7. Since I was young, I loved several fields: art, literature and philosophy. The arts are, in fact, conceptually very closely related. They’re separated only by institutions and how they’re taught. But it’s natural to look at them, and appreciate them, together, which is exactly what I do. I write about the international art I appreciate on my art blog http://fineartebooks.wordpress.com. In 2002, I founded an international art movement, called postromanticism, devoted to celebrating verisimilitude, sensuality, and beauty in art. It was intended as an alternative, not a replacement, to more abstract and conceptual traditions in art. I believe in pluralism, not dogmatism, in the art world, particularly since matters of taste and definitions of art are more or less subjective. I also spend part of each week working on my new book, Holocaust Memory. Finally, I write literary reviews from time to time about books I really like. I also enjoy learning about and writing about different fields related to my areas of specialization. My ideal is of the salonnieres and philosophes of the eighteenth century, who could write and converse about all aspects of the arts and humanities, often even mathematics, physics and natural science. I’ve lost any hope, however, in being able to know much about science or math. My parents, Henri and Elvira Moscovici, are both mathematicians, and I saw how different (and difficult) these fields are from the arts and humanities. But even in this day and age, of focused specialization, we can still do our best to expand our horizons.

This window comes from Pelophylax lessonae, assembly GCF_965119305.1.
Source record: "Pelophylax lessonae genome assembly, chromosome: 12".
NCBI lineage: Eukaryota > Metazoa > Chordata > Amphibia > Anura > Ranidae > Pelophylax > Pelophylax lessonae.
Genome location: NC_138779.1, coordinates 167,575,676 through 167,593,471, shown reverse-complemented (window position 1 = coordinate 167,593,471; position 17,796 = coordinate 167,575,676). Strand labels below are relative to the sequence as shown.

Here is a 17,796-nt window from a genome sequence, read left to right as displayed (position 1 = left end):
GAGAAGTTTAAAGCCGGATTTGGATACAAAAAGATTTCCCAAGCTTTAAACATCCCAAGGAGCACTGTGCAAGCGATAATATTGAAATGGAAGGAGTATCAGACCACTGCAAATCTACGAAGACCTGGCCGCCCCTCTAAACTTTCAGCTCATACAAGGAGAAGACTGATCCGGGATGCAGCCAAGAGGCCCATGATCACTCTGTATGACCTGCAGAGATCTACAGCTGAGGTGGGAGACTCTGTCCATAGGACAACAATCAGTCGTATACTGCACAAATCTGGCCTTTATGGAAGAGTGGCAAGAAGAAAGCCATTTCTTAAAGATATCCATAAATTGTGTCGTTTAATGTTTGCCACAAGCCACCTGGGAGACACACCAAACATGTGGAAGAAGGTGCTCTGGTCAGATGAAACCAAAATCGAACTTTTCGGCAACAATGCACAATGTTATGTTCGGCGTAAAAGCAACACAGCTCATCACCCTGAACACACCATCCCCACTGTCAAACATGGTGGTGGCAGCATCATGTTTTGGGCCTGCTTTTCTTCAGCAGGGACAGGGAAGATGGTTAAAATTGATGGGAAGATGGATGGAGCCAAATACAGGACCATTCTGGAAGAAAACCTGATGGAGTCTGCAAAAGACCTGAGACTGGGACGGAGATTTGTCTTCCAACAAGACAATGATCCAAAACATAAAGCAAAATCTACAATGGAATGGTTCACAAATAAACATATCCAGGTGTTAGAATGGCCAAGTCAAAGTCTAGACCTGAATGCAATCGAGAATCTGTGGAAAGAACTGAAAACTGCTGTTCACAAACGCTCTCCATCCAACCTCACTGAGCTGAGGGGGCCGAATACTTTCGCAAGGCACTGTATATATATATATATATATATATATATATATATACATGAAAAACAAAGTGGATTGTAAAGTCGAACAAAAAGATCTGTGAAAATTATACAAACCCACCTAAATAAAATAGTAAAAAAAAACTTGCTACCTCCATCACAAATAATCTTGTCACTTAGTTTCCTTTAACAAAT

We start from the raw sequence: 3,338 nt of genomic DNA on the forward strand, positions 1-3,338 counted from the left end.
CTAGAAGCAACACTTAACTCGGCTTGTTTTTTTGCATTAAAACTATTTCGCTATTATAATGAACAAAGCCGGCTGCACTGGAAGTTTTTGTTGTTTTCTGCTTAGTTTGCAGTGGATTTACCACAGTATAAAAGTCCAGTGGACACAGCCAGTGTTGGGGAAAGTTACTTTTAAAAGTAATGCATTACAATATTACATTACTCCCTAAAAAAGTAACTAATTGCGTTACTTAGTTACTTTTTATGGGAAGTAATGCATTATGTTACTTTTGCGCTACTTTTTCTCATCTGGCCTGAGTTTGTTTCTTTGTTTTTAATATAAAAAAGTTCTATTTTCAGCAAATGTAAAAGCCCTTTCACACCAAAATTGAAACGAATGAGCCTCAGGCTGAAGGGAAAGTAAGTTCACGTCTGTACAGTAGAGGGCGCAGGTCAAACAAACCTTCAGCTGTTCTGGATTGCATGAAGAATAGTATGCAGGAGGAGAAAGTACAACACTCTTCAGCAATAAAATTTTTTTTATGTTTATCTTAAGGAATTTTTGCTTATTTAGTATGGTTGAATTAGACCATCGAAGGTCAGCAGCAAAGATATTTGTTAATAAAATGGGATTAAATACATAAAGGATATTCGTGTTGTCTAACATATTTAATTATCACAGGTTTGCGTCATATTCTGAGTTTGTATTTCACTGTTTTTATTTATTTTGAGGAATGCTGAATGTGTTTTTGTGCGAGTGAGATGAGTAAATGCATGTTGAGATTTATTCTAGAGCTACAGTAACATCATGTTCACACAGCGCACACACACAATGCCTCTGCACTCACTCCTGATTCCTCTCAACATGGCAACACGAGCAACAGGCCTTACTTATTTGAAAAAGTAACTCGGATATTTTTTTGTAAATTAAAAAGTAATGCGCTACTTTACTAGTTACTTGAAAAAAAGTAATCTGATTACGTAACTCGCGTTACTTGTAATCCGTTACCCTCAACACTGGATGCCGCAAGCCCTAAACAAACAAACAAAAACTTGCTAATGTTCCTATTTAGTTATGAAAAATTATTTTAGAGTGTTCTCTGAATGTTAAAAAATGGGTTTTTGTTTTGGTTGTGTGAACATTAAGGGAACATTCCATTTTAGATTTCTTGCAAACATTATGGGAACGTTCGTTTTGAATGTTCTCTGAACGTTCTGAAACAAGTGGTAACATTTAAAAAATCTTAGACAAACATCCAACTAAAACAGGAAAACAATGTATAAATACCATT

8. How do you see Romania’s future?

8. I see Romania’s future as being increasingly open to international collaborations and the country as being more visible internationally. Of course, success stories like Herta Muller and Cristian Mungiu add to the country’s visibility. I predict that there will be more success stories like this. In the field of journalism and literature, Romania already has collaborations with Conde Nast Publishing, Forbes Magazine and others. I think such international collaborations in journalism will expand. Culturally, in every country groups and individuals create worthy art and literature and compete for limited consecration and power. The content of the art or literature are often inseparable from the institutions competing for influence. This is part of human nature and won’t change. The politics in Romania is the wild card. I don’t know enough about the ins and outs of politics in the country to make any predictions about it. It would be best for the country and its people, needless to say, if the infrastructure and laws of a democratic nation are taken seriously.

Claudia Moscovici, Literature Salon

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How writers write fiction: Marching to the beat of your own drum

Seducer Cover